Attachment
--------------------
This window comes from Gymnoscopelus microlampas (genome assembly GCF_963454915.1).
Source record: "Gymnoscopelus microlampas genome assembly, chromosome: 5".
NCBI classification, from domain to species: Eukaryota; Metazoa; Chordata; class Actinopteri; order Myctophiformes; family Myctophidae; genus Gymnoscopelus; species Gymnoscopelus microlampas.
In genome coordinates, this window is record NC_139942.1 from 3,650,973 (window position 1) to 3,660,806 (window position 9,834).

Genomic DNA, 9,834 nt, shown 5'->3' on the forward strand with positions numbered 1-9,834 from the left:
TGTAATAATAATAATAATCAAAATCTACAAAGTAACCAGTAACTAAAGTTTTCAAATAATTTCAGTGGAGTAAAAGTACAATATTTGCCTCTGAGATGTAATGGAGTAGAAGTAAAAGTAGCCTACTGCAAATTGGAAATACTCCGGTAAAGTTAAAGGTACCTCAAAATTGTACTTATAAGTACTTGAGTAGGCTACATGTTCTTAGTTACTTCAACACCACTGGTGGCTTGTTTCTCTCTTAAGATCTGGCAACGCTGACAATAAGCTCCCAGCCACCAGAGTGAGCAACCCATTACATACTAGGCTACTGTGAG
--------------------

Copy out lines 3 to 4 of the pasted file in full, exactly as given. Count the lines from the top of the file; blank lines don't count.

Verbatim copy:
NCBI classification, from domain to species: Eukaryota; Metazoa; Chordata; class Actinopteri; order Myctophiformes; family Myctophidae; genus Gymnoscopelus; species Gymnoscopelus microlampas.
In genome coordinates, this window is record NC_139942.1 from 3,650,973 (window position 1) to 3,660,806 (window position 9,834).